DD: Let me first point out that the tragedy of Crown Heights is the deaths of Gavin Cato, a young black boy, and Yankel Rosenbaum, a divinity student from Australia who was set upon by a gang of young blacks … Frequently when I read about it, it says that there were several days of rioting, culminating in the death of Yankel Rosenbaum, but that’s not the way it happened, it happened the way I described it. I was accused of holding back the police and permitting blacks to attack Jews – that was not true. It was particularly painful to me because I saw myself as a friend of the Jewish community and Israel, and I point to a few things that happened before. Percy Sutton and I formed a group called BASIC, Black Americans in Support of Israel Committee, when it wasn’t too popular to do. I stood alone at Madison Square Garden and denounced Minister (Louis) Farrakhan because he described the Jewish religion as a gutter religion, or some language like that. I did it by myself, no big press conference, just me. So Farrakhan said that I didn’t deserve to live. Now he didn’t mean that someone should go assassinate me, but some nut in the fourth row might have thought that’s what he meant. So Ed Koch insisted that I take police protection and I did have cops with me for several weeks. And I’ll remind you of something else. You may remember in 1985, Ronald Reagan went to Bitburg to honor the German war dead, he said. But there were SS troops buried there. So a lot of Jewish organizations were outraged and went to Bitburg and picketed against Ronald Reagan, “the Great Communicator.” I went instead with the American Jewish Congress to Munich and there were only three blacks in that group: Dick Gregory, the comedian, Bill Tatum, the publisher of the Amsterdam News, and I. And I spoke at the gravesite of the White Rose. The White Rose were young German students, some of whom were summarily executed simply for handing out leaflets against the Nazis. So our position was that if you were going to honor some German war dead, these are the ones you ought to honor ... So I’m the same guy now and here’s Crown Heights, and you accuse me of holding back the cops and letting blacks attack the Jews? There’s nothing worse than feeling that you’re being falsely accused. So that was painful, it was really painful, because that’s not what happened. But today things are much better in Crown Heights because of a few people ... like Ritchie Greene, who’s a marine I might add, who has formed a group called the Crown Heights Youth Collective. In fact they just had some sort of commemoration, some folks thought they shouldn’t, they said you shouldn’t celebrate this, others had a different attitude – but the point is that blacks and Jews are sitting down together. Because there was a lot of strife in those days before the incident that we’ve been talking about, because the city permitted a police vehicle to sit in front of the Hasidic headquarters on Eastern Parkway and blacks didn’t have anything like that. Today they tell me that there’s a car that sits in front of a black church not doing a damn thing, but just to demonstrate balance. So you know The New York Times does running obituaries on public figures … On me there’s one and I maintain the first sentence will read, “David Dinkins, first black mayor of the City of New York.” And the next graph will be Crown Heights.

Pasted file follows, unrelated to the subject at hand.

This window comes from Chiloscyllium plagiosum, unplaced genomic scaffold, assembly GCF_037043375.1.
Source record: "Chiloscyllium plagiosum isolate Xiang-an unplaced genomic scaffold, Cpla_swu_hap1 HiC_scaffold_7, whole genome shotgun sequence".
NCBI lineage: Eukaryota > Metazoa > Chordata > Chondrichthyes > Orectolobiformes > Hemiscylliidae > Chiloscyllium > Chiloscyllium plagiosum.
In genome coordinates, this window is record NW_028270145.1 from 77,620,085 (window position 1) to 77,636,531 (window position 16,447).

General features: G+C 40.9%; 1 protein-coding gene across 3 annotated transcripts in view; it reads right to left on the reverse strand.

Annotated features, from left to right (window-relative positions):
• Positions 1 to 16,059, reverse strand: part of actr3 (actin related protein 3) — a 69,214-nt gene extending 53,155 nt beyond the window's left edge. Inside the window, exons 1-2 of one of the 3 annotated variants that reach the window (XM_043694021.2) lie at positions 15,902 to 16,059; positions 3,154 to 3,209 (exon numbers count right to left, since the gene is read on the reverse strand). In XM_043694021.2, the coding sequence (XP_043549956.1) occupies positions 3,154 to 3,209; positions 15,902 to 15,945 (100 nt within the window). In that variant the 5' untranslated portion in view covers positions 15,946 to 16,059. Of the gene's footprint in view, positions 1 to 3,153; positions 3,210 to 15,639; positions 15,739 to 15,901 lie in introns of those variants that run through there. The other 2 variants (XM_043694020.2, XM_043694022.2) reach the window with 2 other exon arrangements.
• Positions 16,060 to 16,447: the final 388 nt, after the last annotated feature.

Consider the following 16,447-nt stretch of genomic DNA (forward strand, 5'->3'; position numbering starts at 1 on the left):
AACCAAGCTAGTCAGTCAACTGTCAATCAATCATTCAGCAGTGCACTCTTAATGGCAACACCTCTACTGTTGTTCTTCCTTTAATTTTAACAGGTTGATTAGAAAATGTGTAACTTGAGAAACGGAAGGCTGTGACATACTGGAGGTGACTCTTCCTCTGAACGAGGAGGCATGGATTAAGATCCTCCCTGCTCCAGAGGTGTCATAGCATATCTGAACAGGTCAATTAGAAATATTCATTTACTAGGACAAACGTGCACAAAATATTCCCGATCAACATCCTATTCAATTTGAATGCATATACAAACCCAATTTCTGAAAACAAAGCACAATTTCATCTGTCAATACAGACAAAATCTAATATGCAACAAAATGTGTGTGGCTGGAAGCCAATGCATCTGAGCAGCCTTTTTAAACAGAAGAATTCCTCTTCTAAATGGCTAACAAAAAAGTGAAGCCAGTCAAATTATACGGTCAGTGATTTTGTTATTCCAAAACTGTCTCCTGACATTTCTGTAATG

NP: As I’m sure you’re aware Bill de Blasio has had his difficulties negotiating with Gov. Andrew Cuomo on a number of important issues. That dynamic between mayor and governor in New York’s history has always been contentious, but there’s also been plenty of times where they’ve been able to work together. How did you navigate that relationship with Mario Cuomo?